I recently received the question above and answer it herewith.
Firstly, one need to distinguish between a voluntary association and a statutory regulator. In the case of SHEQ, there are a few voluntary associations like Saiosh, SAIOH, SASOHN, SASOM, etc. None of these associations have any statutory powers, which means that were not established by an Act of Parliament.
Then there are those who were established by an Act of Parliament, like the SAHPC and its registration boards, The CBE with ECSA, the SACPCMP, and the other 5 councils as well as SANASP for the Environmental scientists and others.
These statutory bodies all have one thing in common. No person can practice in the fields they regulate, except if a person is registered with them.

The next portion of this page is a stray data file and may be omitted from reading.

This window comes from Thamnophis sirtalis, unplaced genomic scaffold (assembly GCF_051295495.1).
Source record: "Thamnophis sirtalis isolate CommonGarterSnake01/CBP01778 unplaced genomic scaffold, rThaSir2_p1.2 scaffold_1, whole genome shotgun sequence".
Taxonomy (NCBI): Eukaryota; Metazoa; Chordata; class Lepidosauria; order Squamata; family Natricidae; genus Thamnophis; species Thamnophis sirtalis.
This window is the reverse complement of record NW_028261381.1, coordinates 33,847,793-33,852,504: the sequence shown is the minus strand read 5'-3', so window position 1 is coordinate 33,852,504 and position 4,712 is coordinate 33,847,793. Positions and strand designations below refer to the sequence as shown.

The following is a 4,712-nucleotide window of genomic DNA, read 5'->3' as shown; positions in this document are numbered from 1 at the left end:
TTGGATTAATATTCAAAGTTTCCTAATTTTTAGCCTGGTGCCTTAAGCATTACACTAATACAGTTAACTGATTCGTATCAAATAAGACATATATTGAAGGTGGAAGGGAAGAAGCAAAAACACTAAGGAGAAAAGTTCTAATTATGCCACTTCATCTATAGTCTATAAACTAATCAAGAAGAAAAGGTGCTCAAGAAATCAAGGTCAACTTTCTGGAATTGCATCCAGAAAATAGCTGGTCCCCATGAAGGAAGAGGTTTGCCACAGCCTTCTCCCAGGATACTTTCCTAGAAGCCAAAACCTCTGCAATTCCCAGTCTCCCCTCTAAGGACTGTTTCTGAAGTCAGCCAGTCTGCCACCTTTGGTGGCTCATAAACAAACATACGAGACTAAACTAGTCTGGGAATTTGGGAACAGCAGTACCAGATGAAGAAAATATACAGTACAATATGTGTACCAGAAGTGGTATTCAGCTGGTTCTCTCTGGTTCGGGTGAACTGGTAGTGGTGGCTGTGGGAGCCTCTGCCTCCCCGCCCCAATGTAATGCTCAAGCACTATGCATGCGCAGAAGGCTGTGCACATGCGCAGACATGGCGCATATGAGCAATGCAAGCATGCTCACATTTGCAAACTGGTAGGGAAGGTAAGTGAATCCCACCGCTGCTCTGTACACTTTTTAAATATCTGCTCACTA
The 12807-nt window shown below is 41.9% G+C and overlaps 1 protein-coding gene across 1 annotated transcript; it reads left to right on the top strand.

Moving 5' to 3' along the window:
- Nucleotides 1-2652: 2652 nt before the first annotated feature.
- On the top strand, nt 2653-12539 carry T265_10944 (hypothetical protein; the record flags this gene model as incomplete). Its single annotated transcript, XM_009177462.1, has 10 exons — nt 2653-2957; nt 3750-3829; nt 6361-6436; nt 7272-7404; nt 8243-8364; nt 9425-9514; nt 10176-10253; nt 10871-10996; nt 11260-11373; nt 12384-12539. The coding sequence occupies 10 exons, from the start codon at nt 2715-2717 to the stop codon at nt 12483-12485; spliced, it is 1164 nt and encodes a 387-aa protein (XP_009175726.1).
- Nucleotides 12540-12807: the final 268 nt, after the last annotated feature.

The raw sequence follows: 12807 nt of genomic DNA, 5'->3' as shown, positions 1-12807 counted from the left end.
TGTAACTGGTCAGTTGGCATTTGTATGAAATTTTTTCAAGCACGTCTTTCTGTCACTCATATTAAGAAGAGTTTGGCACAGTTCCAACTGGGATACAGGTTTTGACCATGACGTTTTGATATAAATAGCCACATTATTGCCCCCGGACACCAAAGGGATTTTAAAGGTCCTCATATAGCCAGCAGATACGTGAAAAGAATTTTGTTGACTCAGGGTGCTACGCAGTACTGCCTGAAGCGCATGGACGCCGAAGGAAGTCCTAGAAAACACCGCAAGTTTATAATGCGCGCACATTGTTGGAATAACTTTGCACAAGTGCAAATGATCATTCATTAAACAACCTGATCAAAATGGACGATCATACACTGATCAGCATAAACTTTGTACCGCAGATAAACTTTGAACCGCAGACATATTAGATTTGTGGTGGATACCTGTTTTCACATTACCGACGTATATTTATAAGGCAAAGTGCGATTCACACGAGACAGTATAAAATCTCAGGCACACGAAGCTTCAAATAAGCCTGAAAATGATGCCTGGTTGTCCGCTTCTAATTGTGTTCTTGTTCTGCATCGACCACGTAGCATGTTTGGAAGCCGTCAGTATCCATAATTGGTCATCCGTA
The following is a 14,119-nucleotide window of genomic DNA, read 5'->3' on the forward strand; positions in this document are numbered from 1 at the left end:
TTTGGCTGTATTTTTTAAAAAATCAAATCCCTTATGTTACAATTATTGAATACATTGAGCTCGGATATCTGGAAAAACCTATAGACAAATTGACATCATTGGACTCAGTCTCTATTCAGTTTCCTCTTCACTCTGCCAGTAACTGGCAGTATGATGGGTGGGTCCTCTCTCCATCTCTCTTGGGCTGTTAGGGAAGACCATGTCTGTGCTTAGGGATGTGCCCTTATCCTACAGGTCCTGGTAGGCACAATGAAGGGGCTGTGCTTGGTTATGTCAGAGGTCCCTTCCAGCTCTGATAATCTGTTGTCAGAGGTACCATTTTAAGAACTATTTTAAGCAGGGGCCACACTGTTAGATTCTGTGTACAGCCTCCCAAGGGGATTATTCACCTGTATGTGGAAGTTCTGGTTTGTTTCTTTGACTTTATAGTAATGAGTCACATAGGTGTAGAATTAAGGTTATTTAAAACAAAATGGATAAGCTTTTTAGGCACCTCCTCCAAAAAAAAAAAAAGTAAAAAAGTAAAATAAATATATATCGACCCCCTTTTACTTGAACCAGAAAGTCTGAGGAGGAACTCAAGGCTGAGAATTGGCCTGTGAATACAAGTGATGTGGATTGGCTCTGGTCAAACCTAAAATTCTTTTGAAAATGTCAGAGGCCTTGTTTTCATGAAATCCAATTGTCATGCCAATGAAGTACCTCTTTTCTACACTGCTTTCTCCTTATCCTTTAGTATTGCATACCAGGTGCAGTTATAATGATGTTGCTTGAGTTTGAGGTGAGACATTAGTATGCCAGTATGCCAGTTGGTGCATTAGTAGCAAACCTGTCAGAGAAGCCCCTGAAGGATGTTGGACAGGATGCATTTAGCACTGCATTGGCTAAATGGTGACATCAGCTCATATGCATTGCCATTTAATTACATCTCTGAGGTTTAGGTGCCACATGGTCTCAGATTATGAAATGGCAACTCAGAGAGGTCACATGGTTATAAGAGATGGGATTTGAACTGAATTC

Back to the question…
If you join a VA, you bind yourself to their code of conduct and/or ethics. You then get registered if you meet their requirements for registration. Once registered, you remain bound by their codes. Should they receive a complaint that you breached the code, they are required to conduct an investigation and if found that you were in breach of that code, they may impose a sanction on you.
The procedure for reporting and investigation of complaints as well as the possible sanctions can be found in the Constitution of the Association.
Can you still practice after being sanctioned?
In the case of a VA, yes of course. VA rules are part of private law in SA and does not affect the public. It is private agreement between you and your association and its members.
In the case of a Statutory Council, you could be deregistered and may not practice in the field anymore. However, recently in Nthai v Pretoria Society of Advocates and Others (6271/18)  ZALMPPHC 23 (24 May 2019), the court ruled in favour of a reinstatement after being disbarred.
Being deregistered is not something to wish upon a person. Nthai had a 6 year battle to get his “professional status” back.